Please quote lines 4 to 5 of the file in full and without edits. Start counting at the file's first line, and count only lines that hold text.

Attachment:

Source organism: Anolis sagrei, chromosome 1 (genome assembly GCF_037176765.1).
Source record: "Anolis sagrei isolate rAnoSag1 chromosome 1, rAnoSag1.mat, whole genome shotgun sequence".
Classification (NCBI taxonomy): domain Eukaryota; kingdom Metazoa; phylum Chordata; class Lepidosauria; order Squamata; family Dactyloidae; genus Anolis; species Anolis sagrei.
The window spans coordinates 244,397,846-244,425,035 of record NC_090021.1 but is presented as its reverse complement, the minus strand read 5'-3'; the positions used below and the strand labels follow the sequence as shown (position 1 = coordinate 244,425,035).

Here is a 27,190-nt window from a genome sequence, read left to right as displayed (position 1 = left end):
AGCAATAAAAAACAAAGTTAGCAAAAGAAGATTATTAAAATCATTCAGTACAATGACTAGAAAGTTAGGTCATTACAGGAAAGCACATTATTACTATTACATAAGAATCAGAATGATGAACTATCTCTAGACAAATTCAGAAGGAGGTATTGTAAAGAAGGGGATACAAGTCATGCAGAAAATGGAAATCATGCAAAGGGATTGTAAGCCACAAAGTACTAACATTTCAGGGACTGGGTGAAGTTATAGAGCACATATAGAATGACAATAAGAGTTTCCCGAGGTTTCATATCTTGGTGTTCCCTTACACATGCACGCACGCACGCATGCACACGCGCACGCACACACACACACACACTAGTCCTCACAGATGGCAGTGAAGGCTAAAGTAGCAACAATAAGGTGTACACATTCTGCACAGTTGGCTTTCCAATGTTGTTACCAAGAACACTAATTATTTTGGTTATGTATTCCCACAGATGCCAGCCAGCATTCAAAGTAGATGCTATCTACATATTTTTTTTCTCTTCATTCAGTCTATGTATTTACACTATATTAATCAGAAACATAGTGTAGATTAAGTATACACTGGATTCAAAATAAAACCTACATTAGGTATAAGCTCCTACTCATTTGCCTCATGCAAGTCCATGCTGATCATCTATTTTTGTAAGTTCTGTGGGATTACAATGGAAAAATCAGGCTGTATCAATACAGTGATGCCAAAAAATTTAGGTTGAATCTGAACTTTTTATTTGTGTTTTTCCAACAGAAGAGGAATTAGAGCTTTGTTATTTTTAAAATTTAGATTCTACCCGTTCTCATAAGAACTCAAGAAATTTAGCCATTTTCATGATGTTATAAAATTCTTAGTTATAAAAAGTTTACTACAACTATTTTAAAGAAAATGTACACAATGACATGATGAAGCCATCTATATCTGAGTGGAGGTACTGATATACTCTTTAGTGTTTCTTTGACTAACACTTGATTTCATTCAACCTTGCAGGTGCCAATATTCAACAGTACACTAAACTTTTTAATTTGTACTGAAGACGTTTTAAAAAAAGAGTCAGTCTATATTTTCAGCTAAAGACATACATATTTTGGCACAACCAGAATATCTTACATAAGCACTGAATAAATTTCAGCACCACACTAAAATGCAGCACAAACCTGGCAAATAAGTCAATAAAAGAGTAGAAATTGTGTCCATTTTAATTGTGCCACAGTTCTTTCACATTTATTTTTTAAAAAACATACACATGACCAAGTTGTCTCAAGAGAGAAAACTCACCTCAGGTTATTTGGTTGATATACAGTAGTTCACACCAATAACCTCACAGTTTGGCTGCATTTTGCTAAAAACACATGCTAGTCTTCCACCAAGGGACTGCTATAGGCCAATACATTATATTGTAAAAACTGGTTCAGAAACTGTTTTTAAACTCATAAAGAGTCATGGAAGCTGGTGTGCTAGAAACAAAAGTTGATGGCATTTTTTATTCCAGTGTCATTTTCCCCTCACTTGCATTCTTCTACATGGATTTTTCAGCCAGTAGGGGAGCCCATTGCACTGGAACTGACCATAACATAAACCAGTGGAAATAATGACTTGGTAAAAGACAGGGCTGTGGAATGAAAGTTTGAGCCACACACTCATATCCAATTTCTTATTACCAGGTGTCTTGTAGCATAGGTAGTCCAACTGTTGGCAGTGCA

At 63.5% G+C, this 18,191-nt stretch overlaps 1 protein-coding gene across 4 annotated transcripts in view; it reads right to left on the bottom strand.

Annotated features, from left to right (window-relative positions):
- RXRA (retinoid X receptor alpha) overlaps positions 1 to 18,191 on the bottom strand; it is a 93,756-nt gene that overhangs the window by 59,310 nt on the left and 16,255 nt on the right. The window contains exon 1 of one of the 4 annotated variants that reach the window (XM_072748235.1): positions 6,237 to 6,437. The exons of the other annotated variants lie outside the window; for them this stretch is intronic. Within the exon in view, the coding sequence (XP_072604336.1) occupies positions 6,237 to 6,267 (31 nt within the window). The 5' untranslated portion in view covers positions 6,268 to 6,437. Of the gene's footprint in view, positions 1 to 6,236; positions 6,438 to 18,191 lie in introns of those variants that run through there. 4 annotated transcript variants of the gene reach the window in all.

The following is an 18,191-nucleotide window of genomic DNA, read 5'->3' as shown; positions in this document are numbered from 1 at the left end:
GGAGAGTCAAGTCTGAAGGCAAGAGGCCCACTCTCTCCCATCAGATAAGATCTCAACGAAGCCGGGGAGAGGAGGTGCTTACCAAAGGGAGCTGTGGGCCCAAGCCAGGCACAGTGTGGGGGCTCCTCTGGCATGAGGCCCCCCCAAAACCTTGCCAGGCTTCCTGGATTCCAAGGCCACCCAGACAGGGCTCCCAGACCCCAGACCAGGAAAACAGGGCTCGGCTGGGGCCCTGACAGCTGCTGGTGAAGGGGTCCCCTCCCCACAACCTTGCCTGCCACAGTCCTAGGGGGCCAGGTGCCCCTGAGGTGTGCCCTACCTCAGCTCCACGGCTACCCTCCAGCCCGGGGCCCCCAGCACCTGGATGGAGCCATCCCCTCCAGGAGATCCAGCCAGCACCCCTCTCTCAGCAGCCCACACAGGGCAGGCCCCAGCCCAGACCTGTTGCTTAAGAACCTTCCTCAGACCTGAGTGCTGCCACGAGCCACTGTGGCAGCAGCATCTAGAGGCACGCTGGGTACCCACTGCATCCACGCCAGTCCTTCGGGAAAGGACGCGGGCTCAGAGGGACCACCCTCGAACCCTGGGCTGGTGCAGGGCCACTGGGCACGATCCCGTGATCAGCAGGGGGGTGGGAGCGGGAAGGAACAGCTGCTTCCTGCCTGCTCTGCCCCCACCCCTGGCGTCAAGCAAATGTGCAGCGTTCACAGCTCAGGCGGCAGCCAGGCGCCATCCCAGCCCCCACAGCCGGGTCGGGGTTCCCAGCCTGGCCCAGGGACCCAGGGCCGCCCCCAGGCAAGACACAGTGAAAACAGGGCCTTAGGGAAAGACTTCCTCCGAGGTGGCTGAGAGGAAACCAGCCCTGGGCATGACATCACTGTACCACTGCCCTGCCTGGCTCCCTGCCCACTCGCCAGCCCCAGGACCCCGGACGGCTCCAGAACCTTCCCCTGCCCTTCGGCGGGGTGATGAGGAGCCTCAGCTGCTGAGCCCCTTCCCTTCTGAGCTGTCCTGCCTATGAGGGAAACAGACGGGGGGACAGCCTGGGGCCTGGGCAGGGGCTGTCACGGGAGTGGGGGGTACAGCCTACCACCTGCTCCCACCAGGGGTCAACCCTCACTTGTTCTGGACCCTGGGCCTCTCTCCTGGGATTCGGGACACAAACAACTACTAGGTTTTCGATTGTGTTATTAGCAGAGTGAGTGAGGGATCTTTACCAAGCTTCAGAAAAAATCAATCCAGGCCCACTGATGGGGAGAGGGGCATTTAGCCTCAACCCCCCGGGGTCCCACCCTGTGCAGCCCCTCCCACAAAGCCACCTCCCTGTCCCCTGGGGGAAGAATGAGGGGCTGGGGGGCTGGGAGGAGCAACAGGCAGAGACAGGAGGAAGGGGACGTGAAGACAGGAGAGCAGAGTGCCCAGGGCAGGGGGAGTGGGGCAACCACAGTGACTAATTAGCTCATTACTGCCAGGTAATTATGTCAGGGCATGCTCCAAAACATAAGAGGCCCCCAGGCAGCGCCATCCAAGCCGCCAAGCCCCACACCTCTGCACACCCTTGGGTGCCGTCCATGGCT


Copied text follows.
The window spans coordinates 244,397,846-244,425,035 of record NC_090021.1 but is presented as its reverse complement, the minus strand read 5'-3'; the positions used below and the strand labels follow the sequence as shown (position 1 = coordinate 244,425,035).

Here is a 27,190-nt window from a genome sequence, read left to right as displayed (position 1 = left end):